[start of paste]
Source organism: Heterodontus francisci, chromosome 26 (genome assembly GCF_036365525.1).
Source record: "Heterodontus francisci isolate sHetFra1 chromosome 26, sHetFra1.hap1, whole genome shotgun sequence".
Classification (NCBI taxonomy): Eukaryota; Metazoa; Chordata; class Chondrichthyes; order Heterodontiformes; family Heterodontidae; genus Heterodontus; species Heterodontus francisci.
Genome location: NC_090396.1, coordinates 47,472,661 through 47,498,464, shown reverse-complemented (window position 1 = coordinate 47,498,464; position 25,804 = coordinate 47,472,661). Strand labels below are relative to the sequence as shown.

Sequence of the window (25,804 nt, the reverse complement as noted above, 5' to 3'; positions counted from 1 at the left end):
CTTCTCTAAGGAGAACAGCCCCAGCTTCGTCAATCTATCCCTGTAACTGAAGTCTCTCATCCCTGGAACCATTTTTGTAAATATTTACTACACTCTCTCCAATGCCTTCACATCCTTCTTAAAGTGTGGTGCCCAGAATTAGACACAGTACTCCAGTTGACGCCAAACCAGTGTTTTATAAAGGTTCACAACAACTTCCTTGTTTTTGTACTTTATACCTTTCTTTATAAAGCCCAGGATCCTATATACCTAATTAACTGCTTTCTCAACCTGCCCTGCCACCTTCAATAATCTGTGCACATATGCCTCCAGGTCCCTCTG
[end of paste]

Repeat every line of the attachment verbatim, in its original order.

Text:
Source organism: Heterodontus francisci, chromosome 26 (genome assembly GCF_036365525.1).
Source record: "Heterodontus francisci isolate sHetFra1 chromosome 26, sHetFra1.hap1, whole genome shotgun sequence".
Classification (NCBI taxonomy): Eukaryota; Metazoa; Chordata; class Chondrichthyes; order Heterodontiformes; family Heterodontidae; genus Heterodontus; species Heterodontus francisci.
Genome location: NC_090396.1, coordinates 47,472,661 through 47,498,464, shown reverse-complemented (window position 1 = coordinate 47,498,464; position 25,804 = coordinate 47,472,661). Strand labels below are relative to the sequence as shown.

Sequence of the window (25,804 nt, the reverse complement as noted above, 5' to 3'; positions counted from 1 at the left end):
CTTCTCTAAGGAGAACAGCCCCAGCTTCGTCAATCTATCCCTGTAACTGAAGTCTCTCATCCCTGGAACCATTTTTGTAAATATTTACTACACTCTCTCCAATGCCTTCACATCCTTCTTAAAGTGTGGTGCCCAGAATTAGACACAGTACTCCAGTTGACGCCAAACCAGTGTTTTATAAAGGTTCACAACAACTTCCTTGTTTTTGTACTTTATACCTTTCTTTATAAAGCCCAGGATCCTATATACCTAATTAACTGCTTTCTCAACCTGCCCTGCCACCTTCAATAATCTGTGCACATATGCCTCCAGGTCCCTCTG